Welcome to our brand new food column, Hot Links, where VICE employee Dan Meyer explores the neglected culinary stars of YouTube. Each week, Dan will present a selection of videos highlighting specific food themes, from amateur cooking to local restaurant commercials, elderly drinking buddies, kitchen disasters, to the infinite supply of odd YouTube wonders in the food category. We encourage you to fall into this culinary video k-hole, and include your own comments and contributions below.
There is an endless supply of depressing wine videos on YouTube. Here are my top eight picks for the strangest videos that capture very odd people discussing wine in a variety of jarring approaches. Sadly, the term "bouquet" is never tossed around in any of these sound bytes. I hope that these videos make you feel as confused as I do, or maybe it's just a friendly overdose of tannins.
From what I can tell, Pinot Boutique is a store in Philadelphia that sells strange, cheap, wine accessories and strawberry glazes. The camera guides you through a visual tour of what appears to be a little shop of horrors. Get ready to experience wine showers, wine in a can, and a wine tasting from a paint bucket.
Jennifer for Murphy-Goode Wines
Without giving too much away, this video includes a wedding proposal, a drunk fly, and devastating relationship turmoil. It all concludes with Jennifer making a mysterious hand gesture that involves Yahtzee, a move that makes me wonder if she's trying to tell us that she's good at something besides drinking a lot of wine and using social networking applications in the middle of romantic dinners with her lover. I'm not sure if this video is a job application, but I think that Jennifer truly wants to tweet for Murphy Goode Wines. I wonder if she got the job.
Buffalo Bills Fan Finds Wine in Parking Lot
This is a sports fan wine review that takes place in a lonely parking lot with a jug of Carlo Rossi.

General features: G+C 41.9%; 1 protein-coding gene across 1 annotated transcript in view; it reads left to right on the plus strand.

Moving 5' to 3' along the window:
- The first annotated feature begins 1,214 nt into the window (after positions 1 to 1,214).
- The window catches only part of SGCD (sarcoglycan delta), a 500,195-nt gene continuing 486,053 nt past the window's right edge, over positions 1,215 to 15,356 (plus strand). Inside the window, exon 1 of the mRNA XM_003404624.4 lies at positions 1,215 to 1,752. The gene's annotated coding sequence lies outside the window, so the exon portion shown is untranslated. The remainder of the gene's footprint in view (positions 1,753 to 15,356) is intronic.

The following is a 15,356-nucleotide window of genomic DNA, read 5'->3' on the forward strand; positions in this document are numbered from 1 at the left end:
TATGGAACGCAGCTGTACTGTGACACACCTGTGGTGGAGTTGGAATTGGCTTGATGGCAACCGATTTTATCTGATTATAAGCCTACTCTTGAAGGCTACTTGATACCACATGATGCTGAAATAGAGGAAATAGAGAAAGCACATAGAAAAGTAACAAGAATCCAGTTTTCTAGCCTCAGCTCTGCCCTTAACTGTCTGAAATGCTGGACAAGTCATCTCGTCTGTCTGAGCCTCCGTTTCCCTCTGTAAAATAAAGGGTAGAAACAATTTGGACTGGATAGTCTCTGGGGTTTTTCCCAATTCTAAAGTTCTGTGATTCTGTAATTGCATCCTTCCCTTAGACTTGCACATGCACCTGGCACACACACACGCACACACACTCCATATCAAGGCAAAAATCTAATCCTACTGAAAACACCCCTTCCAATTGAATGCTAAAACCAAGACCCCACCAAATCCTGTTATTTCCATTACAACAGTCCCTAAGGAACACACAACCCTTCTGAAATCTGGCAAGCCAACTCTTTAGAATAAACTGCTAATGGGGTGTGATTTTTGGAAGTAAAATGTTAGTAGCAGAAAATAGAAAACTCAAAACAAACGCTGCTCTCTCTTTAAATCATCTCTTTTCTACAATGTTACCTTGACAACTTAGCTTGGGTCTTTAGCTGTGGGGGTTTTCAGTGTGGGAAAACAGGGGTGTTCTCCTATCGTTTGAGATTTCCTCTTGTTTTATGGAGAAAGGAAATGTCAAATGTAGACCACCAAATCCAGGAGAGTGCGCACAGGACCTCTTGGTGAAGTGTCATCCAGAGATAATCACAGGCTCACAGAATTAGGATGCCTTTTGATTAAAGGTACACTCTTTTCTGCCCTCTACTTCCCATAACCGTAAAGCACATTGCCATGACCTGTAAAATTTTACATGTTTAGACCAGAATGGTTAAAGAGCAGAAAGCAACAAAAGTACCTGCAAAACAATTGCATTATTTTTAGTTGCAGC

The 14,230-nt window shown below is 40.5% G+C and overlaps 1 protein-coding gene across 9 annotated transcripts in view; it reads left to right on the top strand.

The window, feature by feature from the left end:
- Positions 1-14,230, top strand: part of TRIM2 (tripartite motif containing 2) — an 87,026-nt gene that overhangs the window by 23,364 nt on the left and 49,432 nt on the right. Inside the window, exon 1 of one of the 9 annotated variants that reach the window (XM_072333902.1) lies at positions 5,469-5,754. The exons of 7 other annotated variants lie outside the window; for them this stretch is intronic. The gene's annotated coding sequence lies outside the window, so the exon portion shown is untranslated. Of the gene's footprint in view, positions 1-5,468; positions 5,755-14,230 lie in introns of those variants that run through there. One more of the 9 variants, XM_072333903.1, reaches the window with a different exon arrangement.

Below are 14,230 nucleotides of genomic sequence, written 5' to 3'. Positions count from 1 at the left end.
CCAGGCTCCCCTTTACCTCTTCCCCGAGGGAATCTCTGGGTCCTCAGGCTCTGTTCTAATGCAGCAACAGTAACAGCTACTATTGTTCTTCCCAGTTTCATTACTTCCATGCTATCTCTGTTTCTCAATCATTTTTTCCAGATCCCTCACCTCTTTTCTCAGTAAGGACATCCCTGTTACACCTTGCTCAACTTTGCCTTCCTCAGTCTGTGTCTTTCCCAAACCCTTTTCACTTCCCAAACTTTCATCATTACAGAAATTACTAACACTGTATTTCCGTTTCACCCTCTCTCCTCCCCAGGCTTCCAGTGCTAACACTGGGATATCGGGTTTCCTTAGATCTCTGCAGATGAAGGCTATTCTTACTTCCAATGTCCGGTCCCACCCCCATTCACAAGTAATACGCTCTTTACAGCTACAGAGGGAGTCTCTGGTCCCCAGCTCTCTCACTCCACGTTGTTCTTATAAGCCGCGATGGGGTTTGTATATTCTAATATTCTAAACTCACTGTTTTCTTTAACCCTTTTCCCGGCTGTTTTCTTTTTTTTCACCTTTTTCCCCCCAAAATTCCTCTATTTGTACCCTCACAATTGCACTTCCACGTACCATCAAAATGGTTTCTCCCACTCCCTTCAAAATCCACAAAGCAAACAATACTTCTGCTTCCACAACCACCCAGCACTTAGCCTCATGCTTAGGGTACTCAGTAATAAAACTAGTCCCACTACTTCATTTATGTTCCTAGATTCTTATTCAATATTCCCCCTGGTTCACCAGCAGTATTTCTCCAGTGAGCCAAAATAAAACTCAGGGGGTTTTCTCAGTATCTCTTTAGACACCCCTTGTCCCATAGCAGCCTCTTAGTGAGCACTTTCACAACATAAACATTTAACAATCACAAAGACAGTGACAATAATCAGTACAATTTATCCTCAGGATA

"What happens when real moms and dads drink wine…" is apparently when you sit really close to a camera with some crackers and drink two different wines at the same time. I don't really understand what they are doing here, but this is a perfect picture of the depressing nature that can creep into suburban life.
Wine Shop at Home - Vino with Val
Wine host, Gary, has the biggest microphone on the internet—the very same microphone that takes up most of the video frame during this in-depth wine interview with Val, a woman who throws wine parties at strangers homes. Val, "the cork dork," is former army veteran who created her new business because, "I always say that my last job made me drink a little bit, but now I get paid to do it." After watching this video, I learned that wine is more than just juice, and it's OK to "drink a lot of your homework." I appreciate that Val is not trying to "yuck anyone's yum."
Dan's Wine Shop
Dan, the owner of Dan's Wine Shop, is trying to make a video catalogue for us, the elusive audience. He describes the wine stock he is trying to move in a way that we will never be able to remember. This reads a bit like spoken word poetry, or the cadence of a drunken rodeo auction speaker.
$2 Fancy Wine Opener
Joe Skinner is a guy who "likes to get drunk on a budget" with cheap wine. Count how many Makers Mark bottles rest above his kitchen cupboards. This is Joe's first encounter with a $50 fancy wine opener that he purchased for $2 at a flea market. The "It Works Every Time" poster in the last camera frame sends this video into Sundance Film Festival award nomination territory.
For some unspoken reason, Ted Duncan is a home realtor who is sharing his reviews of wine gadgets under $40. I am upset that I never get to see his face in this video, but at least the vulgarity of the $29.99 Rabbit Wine Aerator is showcased in prime form.